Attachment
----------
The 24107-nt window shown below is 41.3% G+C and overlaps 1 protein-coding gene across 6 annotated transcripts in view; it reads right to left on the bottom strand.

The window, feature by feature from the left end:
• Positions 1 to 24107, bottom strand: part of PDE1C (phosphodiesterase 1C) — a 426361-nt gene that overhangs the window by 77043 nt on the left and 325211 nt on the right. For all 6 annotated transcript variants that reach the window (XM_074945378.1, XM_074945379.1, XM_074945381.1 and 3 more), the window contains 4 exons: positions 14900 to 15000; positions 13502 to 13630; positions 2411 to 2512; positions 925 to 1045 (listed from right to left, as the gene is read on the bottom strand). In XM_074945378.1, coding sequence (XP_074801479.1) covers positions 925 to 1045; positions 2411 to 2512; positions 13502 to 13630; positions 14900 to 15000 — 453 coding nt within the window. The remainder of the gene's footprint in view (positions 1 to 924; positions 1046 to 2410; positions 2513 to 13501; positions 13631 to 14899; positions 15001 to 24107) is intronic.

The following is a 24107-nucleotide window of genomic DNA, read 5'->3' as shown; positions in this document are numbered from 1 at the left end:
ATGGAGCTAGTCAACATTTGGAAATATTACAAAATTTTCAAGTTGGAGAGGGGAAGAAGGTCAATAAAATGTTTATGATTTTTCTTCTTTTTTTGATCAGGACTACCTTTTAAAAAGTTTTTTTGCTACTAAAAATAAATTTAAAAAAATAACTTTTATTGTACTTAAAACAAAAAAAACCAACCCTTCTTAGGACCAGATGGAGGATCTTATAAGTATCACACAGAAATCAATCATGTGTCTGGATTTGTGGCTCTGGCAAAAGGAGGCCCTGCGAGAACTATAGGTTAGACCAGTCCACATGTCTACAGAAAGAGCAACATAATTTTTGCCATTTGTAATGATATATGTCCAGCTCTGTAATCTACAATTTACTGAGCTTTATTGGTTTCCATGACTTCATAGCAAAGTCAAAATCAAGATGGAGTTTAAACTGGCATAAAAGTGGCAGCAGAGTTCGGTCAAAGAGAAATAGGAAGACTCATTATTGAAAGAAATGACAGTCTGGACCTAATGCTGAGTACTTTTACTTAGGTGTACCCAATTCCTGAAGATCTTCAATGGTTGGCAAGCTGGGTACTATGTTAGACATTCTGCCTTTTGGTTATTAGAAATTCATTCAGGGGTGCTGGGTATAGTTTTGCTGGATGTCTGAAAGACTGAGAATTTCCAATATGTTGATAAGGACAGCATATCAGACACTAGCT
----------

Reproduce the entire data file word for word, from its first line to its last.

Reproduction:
The 24107-nt window shown below is 41.3% G+C and overlaps 1 protein-coding gene across 6 annotated transcripts in view; it reads right to left on the bottom strand.

The window, feature by feature from the left end:
• Positions 1 to 24107, bottom strand: part of PDE1C (phosphodiesterase 1C) — a 426361-nt gene that overhangs the window by 77043 nt on the left and 325211 nt on the right. For all 6 annotated transcript variants that reach the window (XM_074945378.1, XM_074945379.1, XM_074945381.1 and 3 more), the window contains 4 exons: positions 14900 to 15000; positions 13502 to 13630; positions 2411 to 2512; positions 925 to 1045 (listed from right to left, as the gene is read on the bottom strand). In XM_074945378.1, coding sequence (XP_074801479.1) covers positions 925 to 1045; positions 2411 to 2512; positions 13502 to 13630; positions 14900 to 15000 — 453 coding nt within the window. The remainder of the gene's footprint in view (positions 1 to 924; positions 1046 to 2410; positions 2513 to 13501; positions 13631 to 14899; positions 15001 to 24107) is intronic.

The following is a 24107-nucleotide window of genomic DNA, read 5'->3' as shown; positions in this document are numbered from 1 at the left end:
ATGGAGCTAGTCAACATTTGGAAATATTACAAAATTTTCAAGTTGGAGAGGGGAAGAAGGTCAATAAAATGTTTATGATTTTTCTTCTTTTTTTGATCAGGACTACCTTTTAAAAAGTTTTTTTGCTACTAAAAATAAATTTAAAAAAATAACTTTTATTGTACTTAAAACAAAAAAAACCAACCCTTCTTAGGACCAGATGGAGGATCTTATAAGTATCACACAGAAATCAATCATGTGTCTGGATTTGTGGCTCTGGCAAAAGGAGGCCCTGCGAGAACTATAGGTTAGACCAGTCCACATGTCTACAGAAAGAGCAACATAATTTTTGCCATTTGTAATGATATATGTCCAGCTCTGTAATCTACAATTTACTGAGCTTTATTGGTTTCCATGACTTCATAGCAAAGTCAAAATCAAGATGGAGTTTAAACTGGCATAAAAGTGGCAGCAGAGTTCGGTCAAAGAGAAATAGGAAGACTCATTATTGAAAGAAATGACAGTCTGGACCTAATGCTGAGTACTTTTACTTAGGTGTACCCAATTCCTGAAGATCTTCAATGGTTGGCAAGCTGGGTACTATGTTAGACATTCTGCCTTTTGGTTATTAGAAATTCATTCAGGGGTGCTGGGTATAGTTTTGCTGGATGTCTGAAAGACTGAGAATTTCCAATATGTTGATAAGGACAGCATATCAGACACTAGCT